The St Marys Food Risk Management Plan is our action plan for managing township flood risks along St Marys Rivulet. This plan was finalised in February 2019 and implements the findings and priorities from the St Marys Flood Risk Management project which was undertaken following floods that impacted the St Marys community in 2016.
A flood risk mitigation project was undertaken between 2019 and 2021 using a $400,000 grant from the Australian Government for flood mitigation works and other actions in the plan. Priorities in the St Marys Food Risk Management Plan include
- early flood warning (of flash floods such as on January 2016)
- community wide flood preparedness and response planning for when floods occur again
- mitigation works (priorities being manage vegetation to improve flows but not impact the stream; a low levee to the north of Groom Street to reduce impact on housing; and modification of The Flat Bridge.
The flood modelling also provides information on what areas are prone to flooding along St Marys Rivulet through the township, which can be used to avoid flood risks for future land use and development.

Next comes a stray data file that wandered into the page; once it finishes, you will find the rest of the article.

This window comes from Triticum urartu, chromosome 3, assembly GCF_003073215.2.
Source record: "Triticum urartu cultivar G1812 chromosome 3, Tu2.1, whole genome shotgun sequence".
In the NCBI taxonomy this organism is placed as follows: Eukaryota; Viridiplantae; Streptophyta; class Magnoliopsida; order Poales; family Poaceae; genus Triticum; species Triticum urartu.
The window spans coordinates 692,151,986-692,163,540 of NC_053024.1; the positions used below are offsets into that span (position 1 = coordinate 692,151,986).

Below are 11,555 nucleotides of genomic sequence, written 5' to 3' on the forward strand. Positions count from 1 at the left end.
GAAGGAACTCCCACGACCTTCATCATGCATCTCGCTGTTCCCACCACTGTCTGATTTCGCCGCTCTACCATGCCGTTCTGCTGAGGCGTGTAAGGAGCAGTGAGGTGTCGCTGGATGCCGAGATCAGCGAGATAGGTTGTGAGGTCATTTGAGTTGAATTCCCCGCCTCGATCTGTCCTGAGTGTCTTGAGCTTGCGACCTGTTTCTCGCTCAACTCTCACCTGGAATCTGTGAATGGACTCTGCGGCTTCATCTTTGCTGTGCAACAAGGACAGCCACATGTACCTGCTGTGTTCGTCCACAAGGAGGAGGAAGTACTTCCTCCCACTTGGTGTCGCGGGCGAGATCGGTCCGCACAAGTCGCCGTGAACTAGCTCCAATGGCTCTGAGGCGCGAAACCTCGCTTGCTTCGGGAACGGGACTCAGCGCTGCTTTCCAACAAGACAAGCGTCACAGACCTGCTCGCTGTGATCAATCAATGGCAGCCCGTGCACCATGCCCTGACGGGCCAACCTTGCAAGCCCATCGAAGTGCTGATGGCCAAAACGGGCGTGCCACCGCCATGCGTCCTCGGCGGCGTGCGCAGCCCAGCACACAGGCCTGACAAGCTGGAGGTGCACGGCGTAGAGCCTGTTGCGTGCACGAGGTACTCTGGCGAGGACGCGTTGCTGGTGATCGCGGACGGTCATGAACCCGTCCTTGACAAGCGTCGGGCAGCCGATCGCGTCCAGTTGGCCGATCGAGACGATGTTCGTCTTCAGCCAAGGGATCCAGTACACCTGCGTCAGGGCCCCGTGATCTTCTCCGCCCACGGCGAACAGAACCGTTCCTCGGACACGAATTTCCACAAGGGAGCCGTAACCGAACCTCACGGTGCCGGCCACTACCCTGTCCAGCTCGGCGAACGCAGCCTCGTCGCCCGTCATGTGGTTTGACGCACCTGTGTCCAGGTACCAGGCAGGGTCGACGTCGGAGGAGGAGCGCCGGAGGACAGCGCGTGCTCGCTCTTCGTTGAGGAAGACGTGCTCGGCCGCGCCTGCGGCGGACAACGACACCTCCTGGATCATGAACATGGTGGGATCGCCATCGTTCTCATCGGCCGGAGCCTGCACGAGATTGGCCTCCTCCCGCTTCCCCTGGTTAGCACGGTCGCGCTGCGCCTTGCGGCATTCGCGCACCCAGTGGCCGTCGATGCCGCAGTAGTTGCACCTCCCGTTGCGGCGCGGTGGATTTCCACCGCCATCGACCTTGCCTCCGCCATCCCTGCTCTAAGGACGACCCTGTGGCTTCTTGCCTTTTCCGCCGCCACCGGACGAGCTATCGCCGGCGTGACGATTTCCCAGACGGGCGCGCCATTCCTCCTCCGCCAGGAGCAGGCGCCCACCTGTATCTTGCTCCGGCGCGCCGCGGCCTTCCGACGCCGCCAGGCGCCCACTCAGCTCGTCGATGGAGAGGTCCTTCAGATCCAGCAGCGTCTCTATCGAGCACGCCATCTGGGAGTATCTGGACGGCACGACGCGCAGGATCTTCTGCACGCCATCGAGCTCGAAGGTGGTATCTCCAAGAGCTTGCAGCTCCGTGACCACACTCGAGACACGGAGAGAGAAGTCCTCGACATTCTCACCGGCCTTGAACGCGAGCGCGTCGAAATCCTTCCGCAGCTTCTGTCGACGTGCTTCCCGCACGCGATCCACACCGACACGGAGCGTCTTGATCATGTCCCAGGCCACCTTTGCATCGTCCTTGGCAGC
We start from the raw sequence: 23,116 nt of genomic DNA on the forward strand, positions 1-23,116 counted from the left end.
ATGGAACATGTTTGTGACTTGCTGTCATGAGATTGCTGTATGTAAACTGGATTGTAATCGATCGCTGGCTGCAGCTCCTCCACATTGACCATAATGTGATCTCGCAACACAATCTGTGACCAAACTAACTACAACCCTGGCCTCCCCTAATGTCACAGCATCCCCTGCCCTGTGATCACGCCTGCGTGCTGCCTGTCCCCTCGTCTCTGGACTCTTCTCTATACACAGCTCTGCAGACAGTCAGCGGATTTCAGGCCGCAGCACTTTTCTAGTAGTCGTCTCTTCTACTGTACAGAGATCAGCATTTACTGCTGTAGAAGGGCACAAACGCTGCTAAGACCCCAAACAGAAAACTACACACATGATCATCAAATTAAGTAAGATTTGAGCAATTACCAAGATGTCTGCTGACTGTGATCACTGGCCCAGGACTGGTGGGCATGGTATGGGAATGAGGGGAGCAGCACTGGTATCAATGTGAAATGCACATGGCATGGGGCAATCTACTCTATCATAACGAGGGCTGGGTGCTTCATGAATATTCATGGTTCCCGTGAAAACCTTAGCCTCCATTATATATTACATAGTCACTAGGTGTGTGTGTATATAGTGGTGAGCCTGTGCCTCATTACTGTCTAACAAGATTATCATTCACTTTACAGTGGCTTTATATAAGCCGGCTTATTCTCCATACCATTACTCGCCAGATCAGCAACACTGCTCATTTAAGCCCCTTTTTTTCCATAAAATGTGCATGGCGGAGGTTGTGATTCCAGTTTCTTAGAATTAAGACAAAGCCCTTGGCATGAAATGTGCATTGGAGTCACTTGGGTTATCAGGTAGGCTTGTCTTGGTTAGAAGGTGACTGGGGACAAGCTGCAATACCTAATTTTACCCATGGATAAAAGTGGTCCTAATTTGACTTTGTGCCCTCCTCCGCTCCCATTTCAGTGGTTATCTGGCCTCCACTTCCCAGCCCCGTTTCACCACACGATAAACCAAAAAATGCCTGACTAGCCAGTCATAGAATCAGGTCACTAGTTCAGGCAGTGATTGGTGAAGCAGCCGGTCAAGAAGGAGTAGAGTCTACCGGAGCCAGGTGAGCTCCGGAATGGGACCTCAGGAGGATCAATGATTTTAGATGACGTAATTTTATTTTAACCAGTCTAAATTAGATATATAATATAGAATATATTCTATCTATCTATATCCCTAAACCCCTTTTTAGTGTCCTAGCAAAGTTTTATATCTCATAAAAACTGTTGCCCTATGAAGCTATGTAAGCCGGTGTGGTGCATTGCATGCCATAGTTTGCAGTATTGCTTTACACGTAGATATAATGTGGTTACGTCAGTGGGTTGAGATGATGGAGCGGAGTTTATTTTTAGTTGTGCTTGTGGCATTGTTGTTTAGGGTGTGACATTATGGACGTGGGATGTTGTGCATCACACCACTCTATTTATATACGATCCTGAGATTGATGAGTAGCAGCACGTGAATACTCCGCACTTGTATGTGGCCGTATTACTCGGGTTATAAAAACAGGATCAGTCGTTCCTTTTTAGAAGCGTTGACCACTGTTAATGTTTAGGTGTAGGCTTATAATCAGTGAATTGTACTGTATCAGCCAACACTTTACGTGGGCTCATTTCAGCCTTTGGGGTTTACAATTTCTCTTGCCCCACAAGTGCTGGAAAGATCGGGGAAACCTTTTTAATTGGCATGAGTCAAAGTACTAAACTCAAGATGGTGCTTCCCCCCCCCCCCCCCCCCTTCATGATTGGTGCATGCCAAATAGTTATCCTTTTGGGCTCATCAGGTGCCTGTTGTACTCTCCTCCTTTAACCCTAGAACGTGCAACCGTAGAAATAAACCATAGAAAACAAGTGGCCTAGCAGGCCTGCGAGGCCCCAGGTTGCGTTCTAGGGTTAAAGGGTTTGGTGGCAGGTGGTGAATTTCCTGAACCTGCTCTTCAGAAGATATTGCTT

You can view and download the St Marys Flood Risk Management Plan here.
The community and others such as the SES participated in the St Marys Flood Risk Management project during 2017-2018 to test flood mitigation options with flood models developed from 2016 flood data. Council received funding from the Natural Disaster Resilience Grants Program through the State Emergency Service to undertake this flood modelling and risk management with the St Marys community. As part of the project the community participated in identifying the recommended priorities for mitigation works and other strategies now included in the St Marys Food Risk Management Plan.
The St Marys Flood Risk Management project produced two reports in 2018
- Flood Risk Investigation Report on the flood models developed and flood risk mapping
- Flood Risk Management Report, testing mitigation options and recommending flood management strategies.
To support flood resilience in the community the reports and information in them is available for the households, businesses, infrastructure managers and emergency management groups and authorities to use for their own flood management responsibilities.
The flood maps from the Flood Risk Investigation report can be viewed with an online map viewer here.
You can view and download the reports from the links below. The Flood Risk Investigation report is large and its map sets are provided separately.
St Marys Flood Risk Investigation Report – body
Flood Maps – St Marys Risk Investigation Report
Flood Hazard maps – St Marys Flood Risk Investigation Report